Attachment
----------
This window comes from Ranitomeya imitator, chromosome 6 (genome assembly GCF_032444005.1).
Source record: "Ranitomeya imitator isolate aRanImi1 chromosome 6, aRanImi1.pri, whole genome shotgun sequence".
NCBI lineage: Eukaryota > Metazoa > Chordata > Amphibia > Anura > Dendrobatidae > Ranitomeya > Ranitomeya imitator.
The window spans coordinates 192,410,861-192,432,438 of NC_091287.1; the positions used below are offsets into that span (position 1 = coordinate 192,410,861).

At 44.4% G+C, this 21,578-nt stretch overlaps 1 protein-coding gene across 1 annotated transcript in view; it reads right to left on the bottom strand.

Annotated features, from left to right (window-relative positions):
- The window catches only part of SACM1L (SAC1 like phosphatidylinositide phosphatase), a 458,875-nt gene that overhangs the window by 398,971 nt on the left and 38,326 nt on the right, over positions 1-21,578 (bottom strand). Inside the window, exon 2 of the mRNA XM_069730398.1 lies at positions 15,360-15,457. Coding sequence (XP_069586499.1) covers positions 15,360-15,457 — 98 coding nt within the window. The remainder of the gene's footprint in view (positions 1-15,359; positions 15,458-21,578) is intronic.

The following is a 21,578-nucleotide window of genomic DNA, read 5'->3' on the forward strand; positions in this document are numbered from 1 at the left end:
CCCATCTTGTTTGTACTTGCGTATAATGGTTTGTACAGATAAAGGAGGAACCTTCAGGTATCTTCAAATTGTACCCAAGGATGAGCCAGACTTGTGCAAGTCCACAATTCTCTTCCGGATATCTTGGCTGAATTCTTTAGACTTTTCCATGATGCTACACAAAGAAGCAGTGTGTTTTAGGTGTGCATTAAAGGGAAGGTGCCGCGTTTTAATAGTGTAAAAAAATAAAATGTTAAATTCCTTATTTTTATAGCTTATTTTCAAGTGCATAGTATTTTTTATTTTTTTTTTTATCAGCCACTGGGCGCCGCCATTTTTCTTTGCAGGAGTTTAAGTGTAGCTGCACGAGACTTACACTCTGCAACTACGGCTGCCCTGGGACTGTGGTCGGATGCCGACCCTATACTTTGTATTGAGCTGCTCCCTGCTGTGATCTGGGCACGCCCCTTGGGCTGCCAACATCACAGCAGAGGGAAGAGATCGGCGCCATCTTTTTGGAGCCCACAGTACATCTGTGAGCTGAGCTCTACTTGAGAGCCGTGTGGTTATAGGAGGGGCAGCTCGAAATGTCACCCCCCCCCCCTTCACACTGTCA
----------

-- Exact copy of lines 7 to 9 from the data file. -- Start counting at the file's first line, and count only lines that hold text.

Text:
- The window catches only part of SACM1L (SAC1 like phosphatidylinositide phosphatase), a 458,875-nt gene that overhangs the window by 398,971 nt on the left and 38,326 nt on the right, over positions 1-21,578 (bottom strand). Inside the window, exon 2 of the mRNA XM_069730398.1 lies at positions 15,360-15,457. Coding sequence (XP_069586499.1) covers positions 15,360-15,457 — 98 coding nt within the window. The remainder of the gene's footprint in view (positions 1-15,359; positions 15,458-21,578) is intronic.

The following is a 21,578-nucleotide window of genomic DNA, read 5'->3' on the forward strand; positions in this document are numbered from 1 at the left end:
CCCATCTTGTTTGTACTTGCGTATAATGGTTTGTACAGATAAAGGAGGAACCTTCAGGTATCTTCAAATTGTACCCAAGGATGAGCCAGACTTGTGCAAGTCCACAATTCTCTTCCGGATATCTTGGCTGAATTCTTTAGACTTTTCCATGATGCTACACAAAGAAGCAGTGTGTTTTAGGTGTGCATTAAAGGGAAGGTGCCGCGTTTTAATAGTGTAAAAAAATAAAATGTTAAATTCCTTATTTTTATAGCTTATTTTCAAGTGCATAGTATTTTTTATTTTTTTTTTTATCAGCCACTGGGCGCCGCCATTTTTCTTTGCAGGAGTTTAAGTGTAGCTGCACGAGACTTACACTCTGCAACTACGGCTGCCCTGGGACTGTGGTCGGATGCCGACCCTATACTTTGTATTGAGCTGCTCCCTGCTGTGATCTGGGCACGCCCCTTGGGCTGCCAACATCACAGCAGAGGGAAGAGATCGGCGCCATCTTTTTGGAGCCCACAGTACATCTGTGAGCTGAGCTCTACTTGAGAGCCGTGTGGTTATAGGAGGGGCAGCTCGAAATGTCACCCCCCCCCCCTTCACACTGTCA